All farmers need quality land to yield a good harvest. Women in the developing world are 5 times less likely than men to own land, and their farms are usually smaller and less fertile.
women's groups are
pooling savings to buy land from village elders. These groups are creating profitable vegetable and fruit farms, earning more money for everyone.
In India, many states now include women's names on land titles, ensuring that both wife and husband are recognized as legal owners.
Many women work 6 hours more a day than men on tasks like cooking, cleaning, and caring for children, which limits the time they have to farm.
New seeds and tools can reduce time-consuming tasks like weeding and scaring away birds, chores that fall on women and girls.
Simple, low-cost devices
such as treadle pumps, cook stoves, and hand-crank mills can reduce the time that women spend on daily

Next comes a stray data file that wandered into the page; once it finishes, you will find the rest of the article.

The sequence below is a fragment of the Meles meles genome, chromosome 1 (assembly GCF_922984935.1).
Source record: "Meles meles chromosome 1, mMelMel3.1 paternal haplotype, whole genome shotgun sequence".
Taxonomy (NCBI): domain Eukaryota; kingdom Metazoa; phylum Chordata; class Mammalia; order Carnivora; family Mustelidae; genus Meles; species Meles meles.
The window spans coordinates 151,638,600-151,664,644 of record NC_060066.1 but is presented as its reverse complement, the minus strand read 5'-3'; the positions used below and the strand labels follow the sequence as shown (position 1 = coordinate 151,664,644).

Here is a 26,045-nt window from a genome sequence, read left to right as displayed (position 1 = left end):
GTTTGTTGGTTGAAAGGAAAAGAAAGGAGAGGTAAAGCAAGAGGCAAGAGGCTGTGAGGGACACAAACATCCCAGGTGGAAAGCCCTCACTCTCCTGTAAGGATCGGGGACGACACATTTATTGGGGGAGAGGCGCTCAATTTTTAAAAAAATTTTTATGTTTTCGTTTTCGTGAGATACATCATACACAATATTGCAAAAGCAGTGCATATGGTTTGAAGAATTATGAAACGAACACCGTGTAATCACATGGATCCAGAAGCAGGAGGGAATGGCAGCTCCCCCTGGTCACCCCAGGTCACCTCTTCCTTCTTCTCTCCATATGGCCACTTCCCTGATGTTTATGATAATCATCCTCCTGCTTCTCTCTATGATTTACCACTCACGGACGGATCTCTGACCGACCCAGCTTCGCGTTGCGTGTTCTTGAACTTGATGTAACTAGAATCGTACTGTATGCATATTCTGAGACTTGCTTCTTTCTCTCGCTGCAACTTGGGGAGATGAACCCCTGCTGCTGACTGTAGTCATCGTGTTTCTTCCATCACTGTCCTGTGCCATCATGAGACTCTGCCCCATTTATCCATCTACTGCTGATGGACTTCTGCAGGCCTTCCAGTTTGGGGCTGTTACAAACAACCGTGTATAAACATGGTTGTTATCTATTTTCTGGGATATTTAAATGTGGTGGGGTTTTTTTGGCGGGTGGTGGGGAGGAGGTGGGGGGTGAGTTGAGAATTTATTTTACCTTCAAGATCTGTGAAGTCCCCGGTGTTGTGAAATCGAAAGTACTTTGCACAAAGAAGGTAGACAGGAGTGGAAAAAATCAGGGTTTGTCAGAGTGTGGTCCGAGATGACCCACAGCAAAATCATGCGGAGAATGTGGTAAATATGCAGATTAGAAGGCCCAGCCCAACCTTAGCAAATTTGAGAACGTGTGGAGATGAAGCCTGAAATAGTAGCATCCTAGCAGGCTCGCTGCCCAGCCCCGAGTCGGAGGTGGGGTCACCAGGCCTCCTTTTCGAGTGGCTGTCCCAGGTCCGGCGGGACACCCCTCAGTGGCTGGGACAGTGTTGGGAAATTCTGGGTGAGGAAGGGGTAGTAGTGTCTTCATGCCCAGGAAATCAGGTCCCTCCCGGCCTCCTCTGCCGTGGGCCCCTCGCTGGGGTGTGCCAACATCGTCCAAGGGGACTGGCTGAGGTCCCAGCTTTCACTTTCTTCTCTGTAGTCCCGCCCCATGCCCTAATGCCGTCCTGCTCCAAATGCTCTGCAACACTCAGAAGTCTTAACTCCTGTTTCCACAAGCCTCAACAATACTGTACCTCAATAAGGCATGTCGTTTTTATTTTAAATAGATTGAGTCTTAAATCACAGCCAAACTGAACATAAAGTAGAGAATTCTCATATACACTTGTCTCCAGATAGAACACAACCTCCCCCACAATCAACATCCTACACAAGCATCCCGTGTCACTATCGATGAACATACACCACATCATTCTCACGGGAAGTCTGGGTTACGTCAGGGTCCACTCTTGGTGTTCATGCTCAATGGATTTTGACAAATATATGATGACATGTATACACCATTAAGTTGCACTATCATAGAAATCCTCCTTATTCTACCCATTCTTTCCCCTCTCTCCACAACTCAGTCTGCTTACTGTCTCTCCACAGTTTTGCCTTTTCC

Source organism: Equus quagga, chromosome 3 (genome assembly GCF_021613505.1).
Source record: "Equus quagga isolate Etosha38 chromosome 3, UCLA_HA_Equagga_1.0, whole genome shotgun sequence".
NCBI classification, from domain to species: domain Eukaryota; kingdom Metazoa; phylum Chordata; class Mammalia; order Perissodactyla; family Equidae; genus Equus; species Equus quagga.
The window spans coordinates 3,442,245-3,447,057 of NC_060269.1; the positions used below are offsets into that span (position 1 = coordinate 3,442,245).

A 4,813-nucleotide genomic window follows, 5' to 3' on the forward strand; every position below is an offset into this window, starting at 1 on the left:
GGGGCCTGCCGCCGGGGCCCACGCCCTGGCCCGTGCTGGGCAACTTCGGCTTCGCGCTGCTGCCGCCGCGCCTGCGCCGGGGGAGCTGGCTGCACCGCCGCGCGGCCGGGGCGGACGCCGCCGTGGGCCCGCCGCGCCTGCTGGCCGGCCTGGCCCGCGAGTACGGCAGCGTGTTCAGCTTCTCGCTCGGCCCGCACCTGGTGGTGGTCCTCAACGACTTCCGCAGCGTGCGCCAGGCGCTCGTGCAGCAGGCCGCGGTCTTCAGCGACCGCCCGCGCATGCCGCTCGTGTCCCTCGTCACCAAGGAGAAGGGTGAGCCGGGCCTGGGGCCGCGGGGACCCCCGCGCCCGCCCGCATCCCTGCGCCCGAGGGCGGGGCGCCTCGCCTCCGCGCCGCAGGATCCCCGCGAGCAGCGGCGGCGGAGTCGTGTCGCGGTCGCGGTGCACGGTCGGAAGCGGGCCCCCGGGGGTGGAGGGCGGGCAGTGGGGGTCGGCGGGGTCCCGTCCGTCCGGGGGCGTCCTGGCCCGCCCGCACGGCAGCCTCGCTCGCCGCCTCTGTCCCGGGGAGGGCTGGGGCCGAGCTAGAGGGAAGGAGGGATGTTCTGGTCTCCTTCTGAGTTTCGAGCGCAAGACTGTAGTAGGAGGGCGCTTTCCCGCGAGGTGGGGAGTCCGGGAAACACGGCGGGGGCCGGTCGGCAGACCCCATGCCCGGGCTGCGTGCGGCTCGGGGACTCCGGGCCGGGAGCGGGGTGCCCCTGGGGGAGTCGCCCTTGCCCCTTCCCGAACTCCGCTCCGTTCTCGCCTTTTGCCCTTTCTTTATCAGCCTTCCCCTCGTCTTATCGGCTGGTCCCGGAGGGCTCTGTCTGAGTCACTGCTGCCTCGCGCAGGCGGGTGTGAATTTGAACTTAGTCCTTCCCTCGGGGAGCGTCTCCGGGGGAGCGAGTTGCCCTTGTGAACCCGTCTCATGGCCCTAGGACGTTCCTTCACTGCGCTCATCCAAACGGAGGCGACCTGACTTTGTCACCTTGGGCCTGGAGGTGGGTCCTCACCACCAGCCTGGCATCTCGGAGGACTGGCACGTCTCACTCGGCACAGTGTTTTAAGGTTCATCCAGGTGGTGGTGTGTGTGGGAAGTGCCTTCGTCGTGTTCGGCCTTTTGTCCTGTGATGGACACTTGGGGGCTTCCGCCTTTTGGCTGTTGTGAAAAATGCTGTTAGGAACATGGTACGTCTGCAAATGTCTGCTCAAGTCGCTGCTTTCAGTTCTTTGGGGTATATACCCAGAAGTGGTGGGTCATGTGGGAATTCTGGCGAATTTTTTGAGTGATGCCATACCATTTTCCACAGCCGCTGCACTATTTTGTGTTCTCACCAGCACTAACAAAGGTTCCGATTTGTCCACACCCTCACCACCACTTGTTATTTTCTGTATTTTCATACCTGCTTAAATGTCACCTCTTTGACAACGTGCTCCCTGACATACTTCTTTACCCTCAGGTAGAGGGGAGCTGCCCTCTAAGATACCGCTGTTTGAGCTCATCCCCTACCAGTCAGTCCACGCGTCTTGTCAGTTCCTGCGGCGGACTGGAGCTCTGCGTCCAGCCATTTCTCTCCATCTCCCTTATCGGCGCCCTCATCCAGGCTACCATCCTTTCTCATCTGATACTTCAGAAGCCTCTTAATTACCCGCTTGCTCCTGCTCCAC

chores by 4 hours.
Women have much less access to financial tools that can help them invest in their farms and be more productive.
Women farmers receive currently just 5% of
Nearly 5 million women in rural Africa and Asia are pooling millions of dollars to buy better seeds and tools.
Knowledge is one of the most important tools a farmer can have. Women have less access to technology and experts who have critical information to help them be more productive.
In Uganda, women are increasing their incomes by using mobile phones to learn about plant diseases and get the latest updates on market prices.
We need more women
experts in agriculture. 15 African countries have increased the number of women farming experts by 50% in just 8 years.
If women farmers have same access to tools and opportunities as men, they will produce more food for their families, and the world.
Read more about how the foundation's Agricultural Development initiative is supporting women farmers.
When women grow more and earn more, they spend it on food, clothing, healthcare, and education for their children.
Greater yields from women farmers can increase food security and reduce
dependence on aid.
Greater agricultural output could reduce global hunger by
150 million people.